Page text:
On the wing: A barn owl yarn

  • Article by: JIM WILLIAMS , Special to the Star Tribune
  • Updated: October 30, 2012 - 2:13 PM

Sightings of the nocturnal barn owl aren't an everyday occurrence, and sometimes they come with a story.

Abandoned buildings are a good spot to look for elusive barn owls.

The barn owl was a great find. The spooky woman in the window was even better.

We were in western Nebraska, driving to Estes Park in Colorado, and doing what we do on road trips: We stop for birds and abandoned buildings.

As we pulled into the overgrown driveway we could see stucco peeling from the sides of the house. The front door hung cockeyed and the windows were blank holes.

Except for the window where we saw the profile of a woman. She was looking away, a motionless stare. Well, I wasn't going to get out of the car until the obvious question was answered.

A bit self-consciously, we used binoculars to look at her. Her hair, forehead, nose, mouth, chin -- were all perfectly formed by shards of glass stuck in the window frame.

Now I got out with my camera.

Working my way around the house I caught a flash of motion. It was a barn owl swinging swiftly over a grassy field, pursued by a meadowlark.

I switched to a long lens as quickly as I could, and faced the barn just in time to see the owl pose briefly on a window sill, then disappear into the ruins of the building. I managed one shutter snap.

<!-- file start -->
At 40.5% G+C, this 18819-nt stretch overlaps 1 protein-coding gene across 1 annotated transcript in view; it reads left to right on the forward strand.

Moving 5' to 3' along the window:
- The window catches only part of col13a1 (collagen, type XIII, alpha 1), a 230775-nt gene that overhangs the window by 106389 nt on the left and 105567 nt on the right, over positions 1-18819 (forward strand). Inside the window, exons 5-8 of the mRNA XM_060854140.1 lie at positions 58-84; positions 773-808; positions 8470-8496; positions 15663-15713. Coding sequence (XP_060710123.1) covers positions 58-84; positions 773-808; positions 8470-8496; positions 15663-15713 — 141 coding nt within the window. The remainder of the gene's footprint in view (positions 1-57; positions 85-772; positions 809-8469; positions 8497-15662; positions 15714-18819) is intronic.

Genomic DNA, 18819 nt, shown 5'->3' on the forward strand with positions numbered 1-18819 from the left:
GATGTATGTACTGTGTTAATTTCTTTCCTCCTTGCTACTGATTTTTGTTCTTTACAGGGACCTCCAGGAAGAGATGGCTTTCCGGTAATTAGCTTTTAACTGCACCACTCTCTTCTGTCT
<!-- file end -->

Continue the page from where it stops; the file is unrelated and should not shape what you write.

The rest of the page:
This was my fourth barn owl sighting. There was one in Vancouver, one in Texas, and one in Minnesota that also involved a woman, one not made of glass.

Several years ago, rumor spread among local birders that a pair of barn owls was nesting near Hastings. To avoid disturbing the birds, their location was a secret.

Some of us, however, went to look -- for what, we weren't sure. Barn owls are nocturnal. The nest would be in a structure. Clues would be impossible to find.

Parked along a gravel road to discuss Plan B, our clue walked from a driveway behind us and marched in our direction. We had no doubt about what was going to happen.

Politely but firmly the woman told us to go away and stay away. She was the owl hostess, the owl protector. We left.

I had plans to drive to Minnesota's southeastern corner the next morning to look for bobwhite quail. My route would take me within a couple of miles of the forbidden farm.

I bought a bouquet of flowers. I drove into the farmyard. I found the lady of the farm in her back yard. I offered her the flowers, explaining that this was an apology for any ill will the previous night's encounter might have produced.

She hesitated, then accepted the flowers.

There was another moment of hesitation, and then she said, "The owls are nesting in the barn. They have three youngsters. Would you like to see them?"

Never underestimate the power of flowers.

Lifelong birder Jim Williams can be reached at woodduck38@gmail.com. Join his conversation about birds at www.startribune.com/wingnut.

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